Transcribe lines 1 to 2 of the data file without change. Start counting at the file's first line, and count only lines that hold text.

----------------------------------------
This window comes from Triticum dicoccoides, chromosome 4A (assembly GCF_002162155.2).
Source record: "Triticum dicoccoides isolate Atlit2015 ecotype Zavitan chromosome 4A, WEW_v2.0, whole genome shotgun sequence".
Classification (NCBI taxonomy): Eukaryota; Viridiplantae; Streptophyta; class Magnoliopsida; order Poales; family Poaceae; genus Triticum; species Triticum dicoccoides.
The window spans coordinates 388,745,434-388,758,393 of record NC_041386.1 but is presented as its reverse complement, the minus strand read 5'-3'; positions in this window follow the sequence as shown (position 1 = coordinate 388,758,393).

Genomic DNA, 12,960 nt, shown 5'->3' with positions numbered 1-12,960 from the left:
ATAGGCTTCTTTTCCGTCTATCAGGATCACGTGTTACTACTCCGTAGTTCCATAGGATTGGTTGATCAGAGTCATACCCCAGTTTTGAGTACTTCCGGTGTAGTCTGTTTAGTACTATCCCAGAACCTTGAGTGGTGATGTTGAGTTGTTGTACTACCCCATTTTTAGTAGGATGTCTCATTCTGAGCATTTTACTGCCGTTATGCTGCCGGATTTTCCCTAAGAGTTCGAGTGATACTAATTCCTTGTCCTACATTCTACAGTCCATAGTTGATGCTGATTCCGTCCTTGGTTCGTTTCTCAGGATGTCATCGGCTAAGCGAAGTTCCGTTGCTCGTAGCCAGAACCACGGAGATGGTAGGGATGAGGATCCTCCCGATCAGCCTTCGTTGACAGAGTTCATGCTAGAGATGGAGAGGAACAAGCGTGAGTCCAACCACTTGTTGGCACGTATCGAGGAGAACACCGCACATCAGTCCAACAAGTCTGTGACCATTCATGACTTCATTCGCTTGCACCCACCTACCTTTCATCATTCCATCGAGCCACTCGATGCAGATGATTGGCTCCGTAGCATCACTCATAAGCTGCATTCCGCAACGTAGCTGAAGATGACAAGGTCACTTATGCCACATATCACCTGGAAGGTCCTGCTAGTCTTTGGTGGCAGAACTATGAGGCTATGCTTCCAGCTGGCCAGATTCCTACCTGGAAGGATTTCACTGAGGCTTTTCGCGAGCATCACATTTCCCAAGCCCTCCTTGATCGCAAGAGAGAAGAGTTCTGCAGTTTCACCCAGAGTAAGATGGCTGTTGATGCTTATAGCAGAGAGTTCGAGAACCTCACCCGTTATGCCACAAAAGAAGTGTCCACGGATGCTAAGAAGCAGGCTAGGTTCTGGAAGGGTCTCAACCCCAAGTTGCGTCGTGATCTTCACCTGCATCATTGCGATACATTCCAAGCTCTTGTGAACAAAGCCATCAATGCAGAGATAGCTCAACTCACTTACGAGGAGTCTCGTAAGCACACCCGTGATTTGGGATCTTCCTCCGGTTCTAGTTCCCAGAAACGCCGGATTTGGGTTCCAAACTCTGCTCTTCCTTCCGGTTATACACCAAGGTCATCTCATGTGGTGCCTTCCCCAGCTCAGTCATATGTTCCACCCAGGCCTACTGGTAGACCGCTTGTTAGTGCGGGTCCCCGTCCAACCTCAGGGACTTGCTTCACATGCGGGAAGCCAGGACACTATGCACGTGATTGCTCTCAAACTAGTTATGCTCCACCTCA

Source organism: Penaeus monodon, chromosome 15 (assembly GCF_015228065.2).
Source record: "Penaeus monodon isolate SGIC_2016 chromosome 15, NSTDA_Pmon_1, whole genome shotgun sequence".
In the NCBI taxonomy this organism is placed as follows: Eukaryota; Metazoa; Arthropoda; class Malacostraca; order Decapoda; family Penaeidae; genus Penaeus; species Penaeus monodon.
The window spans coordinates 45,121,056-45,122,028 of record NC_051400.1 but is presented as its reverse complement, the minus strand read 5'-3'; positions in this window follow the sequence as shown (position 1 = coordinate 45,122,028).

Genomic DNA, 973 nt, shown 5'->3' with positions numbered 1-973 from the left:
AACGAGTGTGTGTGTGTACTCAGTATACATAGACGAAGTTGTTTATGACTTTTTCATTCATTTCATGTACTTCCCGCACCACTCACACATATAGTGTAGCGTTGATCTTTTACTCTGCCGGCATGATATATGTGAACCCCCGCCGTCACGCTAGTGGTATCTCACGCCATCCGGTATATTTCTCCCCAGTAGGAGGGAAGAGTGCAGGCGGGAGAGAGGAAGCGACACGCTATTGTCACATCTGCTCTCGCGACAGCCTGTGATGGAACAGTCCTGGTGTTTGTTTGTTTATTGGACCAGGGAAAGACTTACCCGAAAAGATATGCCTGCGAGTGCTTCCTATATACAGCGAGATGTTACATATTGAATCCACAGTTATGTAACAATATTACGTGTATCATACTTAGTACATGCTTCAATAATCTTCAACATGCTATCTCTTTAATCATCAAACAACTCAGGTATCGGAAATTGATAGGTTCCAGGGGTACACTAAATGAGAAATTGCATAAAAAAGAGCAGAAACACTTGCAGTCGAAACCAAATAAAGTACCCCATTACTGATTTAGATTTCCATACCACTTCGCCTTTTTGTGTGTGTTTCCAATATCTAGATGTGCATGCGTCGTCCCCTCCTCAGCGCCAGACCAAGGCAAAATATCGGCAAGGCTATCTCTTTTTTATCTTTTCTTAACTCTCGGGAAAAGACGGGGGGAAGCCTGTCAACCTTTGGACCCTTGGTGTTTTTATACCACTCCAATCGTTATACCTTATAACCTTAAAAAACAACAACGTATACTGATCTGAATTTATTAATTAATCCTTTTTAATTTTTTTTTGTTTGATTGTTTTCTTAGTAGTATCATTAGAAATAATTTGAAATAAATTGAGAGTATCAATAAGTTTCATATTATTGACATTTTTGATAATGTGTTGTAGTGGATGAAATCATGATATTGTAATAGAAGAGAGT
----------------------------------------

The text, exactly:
This window comes from Triticum dicoccoides, chromosome 4A (assembly GCF_002162155.2).
Source record: "Triticum dicoccoides isolate Atlit2015 ecotype Zavitan chromosome 4A, WEW_v2.0, whole genome shotgun sequence".